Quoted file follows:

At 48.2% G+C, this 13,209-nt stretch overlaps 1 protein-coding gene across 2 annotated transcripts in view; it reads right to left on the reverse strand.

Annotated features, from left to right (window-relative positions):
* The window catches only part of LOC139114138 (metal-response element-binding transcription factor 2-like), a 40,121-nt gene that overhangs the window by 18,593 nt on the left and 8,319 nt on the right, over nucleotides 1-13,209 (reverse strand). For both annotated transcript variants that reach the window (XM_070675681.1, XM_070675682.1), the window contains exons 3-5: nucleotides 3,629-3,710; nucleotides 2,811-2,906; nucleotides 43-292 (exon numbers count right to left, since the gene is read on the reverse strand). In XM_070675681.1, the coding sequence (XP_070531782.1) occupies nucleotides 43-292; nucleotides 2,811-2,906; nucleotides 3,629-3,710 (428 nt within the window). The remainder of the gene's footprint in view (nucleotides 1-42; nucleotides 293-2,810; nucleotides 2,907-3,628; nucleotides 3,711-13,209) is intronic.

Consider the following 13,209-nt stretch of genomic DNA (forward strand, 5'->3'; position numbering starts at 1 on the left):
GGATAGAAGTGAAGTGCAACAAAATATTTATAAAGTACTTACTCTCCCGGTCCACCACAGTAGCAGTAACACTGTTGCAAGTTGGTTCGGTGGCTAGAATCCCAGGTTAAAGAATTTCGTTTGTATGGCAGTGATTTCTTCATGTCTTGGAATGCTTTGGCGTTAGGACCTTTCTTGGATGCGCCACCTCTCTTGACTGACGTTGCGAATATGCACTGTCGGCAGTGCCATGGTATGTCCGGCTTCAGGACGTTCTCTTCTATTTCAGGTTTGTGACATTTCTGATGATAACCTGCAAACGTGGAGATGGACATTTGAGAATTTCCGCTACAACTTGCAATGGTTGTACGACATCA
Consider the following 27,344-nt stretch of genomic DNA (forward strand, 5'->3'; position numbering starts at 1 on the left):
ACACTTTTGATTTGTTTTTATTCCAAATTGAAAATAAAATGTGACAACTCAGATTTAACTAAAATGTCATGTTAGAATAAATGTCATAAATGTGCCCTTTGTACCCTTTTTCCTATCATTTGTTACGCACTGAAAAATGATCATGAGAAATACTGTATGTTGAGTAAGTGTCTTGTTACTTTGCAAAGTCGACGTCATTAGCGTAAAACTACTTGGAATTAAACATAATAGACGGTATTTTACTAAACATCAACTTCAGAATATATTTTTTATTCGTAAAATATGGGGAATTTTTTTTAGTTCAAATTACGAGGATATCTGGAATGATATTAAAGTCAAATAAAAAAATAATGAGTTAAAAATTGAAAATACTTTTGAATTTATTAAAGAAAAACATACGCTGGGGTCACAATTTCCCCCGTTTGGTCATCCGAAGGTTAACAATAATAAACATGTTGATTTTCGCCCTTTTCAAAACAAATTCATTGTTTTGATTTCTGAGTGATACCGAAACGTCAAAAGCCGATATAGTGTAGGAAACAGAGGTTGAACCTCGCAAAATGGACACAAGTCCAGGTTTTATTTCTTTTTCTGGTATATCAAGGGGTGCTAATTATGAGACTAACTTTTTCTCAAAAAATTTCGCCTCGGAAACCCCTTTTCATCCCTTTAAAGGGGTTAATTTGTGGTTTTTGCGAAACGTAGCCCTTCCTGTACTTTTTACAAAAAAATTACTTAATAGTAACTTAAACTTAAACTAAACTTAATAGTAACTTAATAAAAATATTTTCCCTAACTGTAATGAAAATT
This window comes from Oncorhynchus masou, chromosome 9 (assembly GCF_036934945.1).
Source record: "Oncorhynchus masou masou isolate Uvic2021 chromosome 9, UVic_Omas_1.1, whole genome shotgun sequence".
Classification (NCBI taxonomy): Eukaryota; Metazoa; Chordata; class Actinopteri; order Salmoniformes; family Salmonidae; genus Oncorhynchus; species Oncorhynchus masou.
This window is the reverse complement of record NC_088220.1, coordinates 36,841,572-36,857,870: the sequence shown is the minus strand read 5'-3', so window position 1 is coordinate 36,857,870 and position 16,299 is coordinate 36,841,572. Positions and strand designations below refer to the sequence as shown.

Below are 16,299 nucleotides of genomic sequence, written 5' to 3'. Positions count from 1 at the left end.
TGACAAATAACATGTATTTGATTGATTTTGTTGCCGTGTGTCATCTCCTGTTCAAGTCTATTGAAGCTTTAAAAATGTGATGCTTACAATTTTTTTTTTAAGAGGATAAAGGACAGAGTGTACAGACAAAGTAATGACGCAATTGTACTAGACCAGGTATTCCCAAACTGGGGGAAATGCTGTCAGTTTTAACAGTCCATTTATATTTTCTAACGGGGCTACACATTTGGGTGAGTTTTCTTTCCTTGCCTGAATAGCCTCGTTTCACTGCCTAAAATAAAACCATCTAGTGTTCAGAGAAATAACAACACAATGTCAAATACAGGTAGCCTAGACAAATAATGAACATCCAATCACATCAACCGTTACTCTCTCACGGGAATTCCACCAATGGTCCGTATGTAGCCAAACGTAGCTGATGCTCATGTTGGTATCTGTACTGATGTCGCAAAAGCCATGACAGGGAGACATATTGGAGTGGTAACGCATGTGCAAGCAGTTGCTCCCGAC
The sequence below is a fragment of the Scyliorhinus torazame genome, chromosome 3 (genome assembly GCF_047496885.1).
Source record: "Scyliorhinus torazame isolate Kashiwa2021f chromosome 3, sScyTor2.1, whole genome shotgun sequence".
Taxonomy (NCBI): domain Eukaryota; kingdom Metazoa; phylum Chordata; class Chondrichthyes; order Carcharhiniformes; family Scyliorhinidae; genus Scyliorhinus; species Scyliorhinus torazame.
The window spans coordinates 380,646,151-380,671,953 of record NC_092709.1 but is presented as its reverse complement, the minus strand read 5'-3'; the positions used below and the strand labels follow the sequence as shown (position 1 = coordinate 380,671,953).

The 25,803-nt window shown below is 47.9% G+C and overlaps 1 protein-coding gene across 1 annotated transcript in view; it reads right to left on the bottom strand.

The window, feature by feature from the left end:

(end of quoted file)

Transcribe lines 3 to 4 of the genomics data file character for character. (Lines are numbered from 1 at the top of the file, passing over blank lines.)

* The window catches only part of LOC139114138 (metal-response element-binding transcription factor 2-like), a 40,121-nt gene that overhangs the window by 18,593 nt on the left and 8,319 nt on the right, over nucleotides 1-13,209 (reverse strand). For both annotated transcript variants that reach the window (XM_070675681.1, XM_070675682.1), the window contains exons 3-5: nucleotides 3,629-3,710; nucleotides 2,811-2,906; nucleotides 43-292 (exon numbers count right to left, since the gene is read on the reverse strand). In XM_070675681.1, the coding sequence (XP_070531782.1) occupies nucleotides 43-292; nucleotides 2,811-2,906; nucleotides 3,629-3,710 (428 nt within the window). The remainder of the gene's footprint in view (nucleotides 1-42; nucleotides 293-2,810; nucleotides 2,907-3,628; nucleotides 3,711-13,209) is intronic.

Consider the following 13,209-nt stretch of genomic DNA (forward strand, 5'->3'; position numbering starts at 1 on the left):